Most if not all seasoned event photogs (even the really new and playplay usually me) prefer much on manual exposure, cause we want that reliability when it comes to exposure balance. If u are not comfortable with using manual at all, u should faster go read/watch some youtube tutorials for a crash course!

herm... coz i have not handle extenal flash before... the most is using built-in flash with diffuser, and using aperture mode and flash using rear-flash(there is some mode on the flashing system).
 

Rashkae

Senior Member
Nov 28, 2005
19,105
12
0
#10
First off... Is your company paying you for this? Or are you just "arrowed" because you have a DSLR? Honestly, if they are not paying you for it, DO NOT do it. Just enjoy your company D&D. You are obviously a first-timer, and it will show in the pictures, which will annoy the people looking for "good" pictures...
 

eleveninth

Senior Member
Jan 17, 2006
6,217
2
38
#11
If it's me I won't spend on an event I'm not even getting paid for. Co. good for this, just because got DSLR they think they can make use of a free service.

Best tip i can g ive is don get the flash. shoot horribly and the next time they won't ask you anymore.
 

Zackt87

New Member
May 26, 2009
311
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0
Clementi
#12
waste your shutter count & your enjoyment ... to help them save budget .. they should just hire vendor to do ... company's D&D but u need to work, sound wrong leh
 

Octarine

Moderator
Staff member
Jan 3, 2008
12,488
26
48
Pasir Ris
#13
Thanks guys for the great advice!!! thanks,!!! any tips on the mode that is going to be use? using aperture mode or programmed mode is better?
Erm.. if you need to ask this question I strongly suggest to take your hands off here. Knowing your gear inside out is a MUST for shooting such events. If you need to think about modes and settings you will not be focused on the event and you'll miss a lot of things. Ask politely that a professional guy is hired .. although I know that's no guarantee for good pictures, finally.
 

heskeydal

New Member
Sep 28, 2009
16
0
0
#14
waste your shutter count & your enjoyment ... to help them save budget .. they should just hire vendor to do ... company's D&D but u need to work, sound wrong leh
If it's me I won't spend on an event I'm not even getting paid for. Co. good for this, just because got DSLR they think they can make use of a free service.

Best tip i can g ive is don get the flash. shoot horribly and the next time they won't ask you anymore.
GOOD idea sia~~~~ NO SUCH TING AS work for free rite? lolz...
 

ZerocoolAstra

Senior Member
Mar 13, 2008
9,522
0
0
rainy Singapore
#15
GOOD idea sia~~~~ NO SUCH TING AS work for free rite? lolz...
yeah, if your boss expects you to be the 'donkey' running around and WORKING whilst your colleagues are boozing up and generally having a good time, hmmm :think:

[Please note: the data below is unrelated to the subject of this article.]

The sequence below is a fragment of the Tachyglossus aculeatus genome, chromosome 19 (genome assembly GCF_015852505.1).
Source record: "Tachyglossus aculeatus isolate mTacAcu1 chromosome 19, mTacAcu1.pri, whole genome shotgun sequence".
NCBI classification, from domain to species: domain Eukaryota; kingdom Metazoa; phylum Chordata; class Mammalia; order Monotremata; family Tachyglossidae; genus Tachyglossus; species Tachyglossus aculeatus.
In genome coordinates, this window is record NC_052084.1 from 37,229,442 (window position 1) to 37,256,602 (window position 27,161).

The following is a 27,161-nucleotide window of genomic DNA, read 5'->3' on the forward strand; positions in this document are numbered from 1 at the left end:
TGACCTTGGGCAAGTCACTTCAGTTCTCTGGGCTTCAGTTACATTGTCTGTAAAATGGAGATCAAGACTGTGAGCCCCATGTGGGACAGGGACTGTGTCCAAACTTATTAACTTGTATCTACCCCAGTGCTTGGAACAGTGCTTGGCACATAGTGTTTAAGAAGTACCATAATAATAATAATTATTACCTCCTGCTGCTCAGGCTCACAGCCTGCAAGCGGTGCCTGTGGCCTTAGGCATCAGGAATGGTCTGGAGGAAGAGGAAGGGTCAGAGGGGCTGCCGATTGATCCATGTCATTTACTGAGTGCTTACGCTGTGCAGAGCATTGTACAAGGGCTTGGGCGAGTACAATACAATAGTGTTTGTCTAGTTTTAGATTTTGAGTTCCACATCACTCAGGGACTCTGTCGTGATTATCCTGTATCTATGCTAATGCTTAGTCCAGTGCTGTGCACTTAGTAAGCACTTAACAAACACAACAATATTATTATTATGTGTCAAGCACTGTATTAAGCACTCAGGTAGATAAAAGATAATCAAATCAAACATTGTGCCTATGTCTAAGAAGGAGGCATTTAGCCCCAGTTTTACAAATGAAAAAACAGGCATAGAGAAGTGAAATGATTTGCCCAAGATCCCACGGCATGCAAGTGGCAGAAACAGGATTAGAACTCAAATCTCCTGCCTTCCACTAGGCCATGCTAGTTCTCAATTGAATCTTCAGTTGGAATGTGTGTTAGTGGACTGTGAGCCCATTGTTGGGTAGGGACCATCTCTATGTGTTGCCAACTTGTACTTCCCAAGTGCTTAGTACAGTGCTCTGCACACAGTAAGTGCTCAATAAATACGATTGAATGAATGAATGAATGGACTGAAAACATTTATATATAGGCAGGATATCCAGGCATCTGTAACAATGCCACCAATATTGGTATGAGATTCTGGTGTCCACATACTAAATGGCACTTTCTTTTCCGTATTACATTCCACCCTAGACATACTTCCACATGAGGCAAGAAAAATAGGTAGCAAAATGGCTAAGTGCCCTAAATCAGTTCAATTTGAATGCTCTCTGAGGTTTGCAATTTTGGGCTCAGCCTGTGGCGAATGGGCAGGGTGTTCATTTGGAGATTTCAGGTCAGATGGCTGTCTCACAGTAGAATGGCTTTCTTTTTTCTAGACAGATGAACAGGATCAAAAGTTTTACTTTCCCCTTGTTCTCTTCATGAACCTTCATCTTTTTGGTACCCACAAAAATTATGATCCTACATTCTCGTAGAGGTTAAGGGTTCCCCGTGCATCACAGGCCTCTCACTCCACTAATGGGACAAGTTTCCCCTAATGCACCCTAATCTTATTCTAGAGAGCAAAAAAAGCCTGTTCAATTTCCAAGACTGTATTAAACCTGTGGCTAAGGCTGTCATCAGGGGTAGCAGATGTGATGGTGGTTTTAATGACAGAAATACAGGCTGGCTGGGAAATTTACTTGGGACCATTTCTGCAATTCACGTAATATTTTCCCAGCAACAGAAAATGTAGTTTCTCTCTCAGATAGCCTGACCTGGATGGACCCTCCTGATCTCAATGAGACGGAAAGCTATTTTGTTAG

I would bring camera but 'forget' the battery and/or memory card :)
 

Blur Shadow

Senior Member
Sep 17, 2005
4,886
4
0
#16
ZerocoolAstra said:
yeah, if your boss expects you to be the 'donkey' running around and WORKING whilst your colleagues are boozing up and generally having a good time, hmmm :think:
I would bring camera but 'forget' the battery and/or memory card :)
Haha! After that, you better pray that you boss don't forget to give you your pay!!

Sometimes Kenna arrow, no choice one leh. But screw it up one time, and everyone will remember not to ask you the next time!
 

Dec 11, 2010
948
0
0
#17
naheuy said:
If u can ask that, i'd really suggest u manage ur expectations. Flash photography during events hangs alot on balancing ambient + flash exposure, and P and A modes really cannot be relied on for such complex situations.

Most if not all seasoned event photogs (even the really new and playplay usually me) prefer much on manual exposure, cause we want that reliability when it comes to exposure balance. If u are not comfortable with using manual at all, u should faster go read/watch some youtube tutorials for a crash course!
Good advise. Search Google or YouTube for manual exposure, or use the search function in this forum..

ZerocoolAstra said:
yeah, if your boss expects you to be the 'donkey' running around and WORKING whilst your colleagues are boozing up and generally having a good time, hmmm :think:
I would bring camera but 'forget' the battery and/or memory card :)
Would he still have a job after that..

Blur Shadow said:
Haha! After that, you better pray that you boss don't forget to give you your pay!!

Sometimes Kenna arrow, no choice one leh. But screw it up one time, and everyone will remember not to ask you the next time!
If u purposely screw up, u will forever be seen as a "lang de xu ming" event photog.. Haha
 

Last edited:

IsenGrim

New Member
Jan 28, 2008
789
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0
#20
I think you can become a flash expert over a few days/weeks, unless you shoot every other day in a hotel room till your DnD
But if you still want to deliver decent images, i would suggest you some magic numbers. Use first then figure out why.

Get Cam, Get flash. Put bounce card/Omnibounce tupperware on flash. point it upwards.
Set cam to M mode. Set Aperture between f2 to whatever lowest f number it can. Set ISO to 800. Set Shutter speed to 1/50. WB to auto.
Just shoot.
if too dark, up ISO. If don't want to up ISO, you're at your gear's limit.
if too bright, down ISO / Up shutter speed.

For group posed shots, Up Aperture to f4.

Or spend $400. Hire someone.